Here’s my take on this stuff. I started out drawing in 2d with a simple CAD program called MacDraft. Around 20 years ago I saw an ad for a 1000 dollar cnc mill. I bought it. At that time there were expensive industrial programs to run cnc machines and simple proprietary programs that came with the machine. I bought a book and started to write my own Gcode. Over the next 5 years or so, hobbiest cnc started to become a thing and I built my own cnc router from hardware store materials. Resources started to become available in the new market. I bought a BobCad software program and that converted drawings into Gcode to run on the proprietary software I was still using. Then I purchased a commercially made cnc router and that came with Mach3. Mach3 is the controlling software that uses a parallel port on a PC ( or usb adapter now available). Along the way I bought into Rhino3d which was THE program of the time used by a lot of folks. That allowed me to draw in 3D. I had no classroom experience doing that, so I learned the rudiments by following their tutorials. Between Rhino and Meshcam, I was creating and making the stuff I wanted.
One day during a cold winter, I heard about a the Shapeoko2 and thought it sounded like a cool project that might be just what I needed to have a larger work area. Much to my dismay, it was a little on the flimsy side and used GRBL to control it. It got mothballed pretty quickly. Fast forward to Xcarve. After a few years I heard about x carve and decided to upgrade the S2 to current X carve specs. It was better but not perfect. I bought some upgrades along the way and that has improved things a lot. It’s still not as perfect as I’d like. That would require lead screws I think for my applications.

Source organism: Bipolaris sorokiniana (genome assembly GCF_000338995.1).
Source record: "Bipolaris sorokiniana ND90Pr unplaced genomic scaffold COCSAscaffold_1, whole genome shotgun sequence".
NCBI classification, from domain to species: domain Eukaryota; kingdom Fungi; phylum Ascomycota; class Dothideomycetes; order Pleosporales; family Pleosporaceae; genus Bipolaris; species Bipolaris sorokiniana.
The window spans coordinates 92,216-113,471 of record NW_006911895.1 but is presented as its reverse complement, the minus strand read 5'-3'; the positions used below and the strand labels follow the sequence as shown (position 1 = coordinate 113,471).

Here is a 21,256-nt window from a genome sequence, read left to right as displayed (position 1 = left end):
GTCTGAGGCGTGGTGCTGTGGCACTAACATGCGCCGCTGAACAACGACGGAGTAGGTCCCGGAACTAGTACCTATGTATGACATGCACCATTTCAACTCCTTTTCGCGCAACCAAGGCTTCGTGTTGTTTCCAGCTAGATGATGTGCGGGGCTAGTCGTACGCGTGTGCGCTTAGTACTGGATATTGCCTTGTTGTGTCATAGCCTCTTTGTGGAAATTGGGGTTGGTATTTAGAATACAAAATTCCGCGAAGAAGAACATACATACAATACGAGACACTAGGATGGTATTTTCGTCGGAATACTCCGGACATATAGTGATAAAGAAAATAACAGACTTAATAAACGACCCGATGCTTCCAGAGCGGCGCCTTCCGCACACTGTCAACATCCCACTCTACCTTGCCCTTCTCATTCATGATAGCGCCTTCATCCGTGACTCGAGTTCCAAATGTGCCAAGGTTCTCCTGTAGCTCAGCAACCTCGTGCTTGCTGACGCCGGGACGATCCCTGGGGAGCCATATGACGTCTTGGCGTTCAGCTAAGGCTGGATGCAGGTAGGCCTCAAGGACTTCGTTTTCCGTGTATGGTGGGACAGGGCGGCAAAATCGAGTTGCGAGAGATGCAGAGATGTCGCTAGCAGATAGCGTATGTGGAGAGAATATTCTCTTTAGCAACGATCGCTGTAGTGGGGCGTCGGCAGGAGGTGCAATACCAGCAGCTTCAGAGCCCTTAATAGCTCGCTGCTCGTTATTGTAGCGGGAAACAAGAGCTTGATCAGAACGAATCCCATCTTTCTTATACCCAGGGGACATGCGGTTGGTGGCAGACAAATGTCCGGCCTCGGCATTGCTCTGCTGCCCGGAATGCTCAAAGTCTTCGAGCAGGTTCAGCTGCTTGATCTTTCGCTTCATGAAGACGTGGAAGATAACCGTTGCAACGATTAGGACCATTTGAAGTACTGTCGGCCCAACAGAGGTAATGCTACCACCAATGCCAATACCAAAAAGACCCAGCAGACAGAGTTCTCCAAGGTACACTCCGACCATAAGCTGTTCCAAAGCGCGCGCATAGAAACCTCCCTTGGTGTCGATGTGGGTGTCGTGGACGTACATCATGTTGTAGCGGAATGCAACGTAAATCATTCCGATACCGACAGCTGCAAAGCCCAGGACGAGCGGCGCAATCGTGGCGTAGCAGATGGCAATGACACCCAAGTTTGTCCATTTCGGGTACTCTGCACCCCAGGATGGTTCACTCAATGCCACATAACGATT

Anyway…the point of all this is that you need to learn how to draw and you need good programs to convert your drawings to Gcode. I am still drawing in Rhino and using CamBam for Gcode conversion of DXF files. For 3D I’m using Rhino with Meshcam. Quite frankly fusion360 looks way more complex than Rhino, as I downloaded it and am trying to learn it. Rhino seems more intuititive to what I’m used to though. As a beginner, I bet most will struggle through all of the programs. I haven’t used Easel for anything myself, but it is an easy place to start and seems like it would require a lot less effort than more complex programs.
One thing I found you can do with the X carve is make your zero on the drawing as the place where you home to. That way any screw up, you can home back to zero ( home). GRBL isn’t perfect and strange things can happen, so having a real world physical zero location that won’t be impacted by a power failure or idiosyncrasy of the controller or software makes me sleep a lot better.
Also, you can turn off the 4th dip switch on the x controller for each axis and change one of the $ settings, and your motors will hold still when you change bits. I did this last year.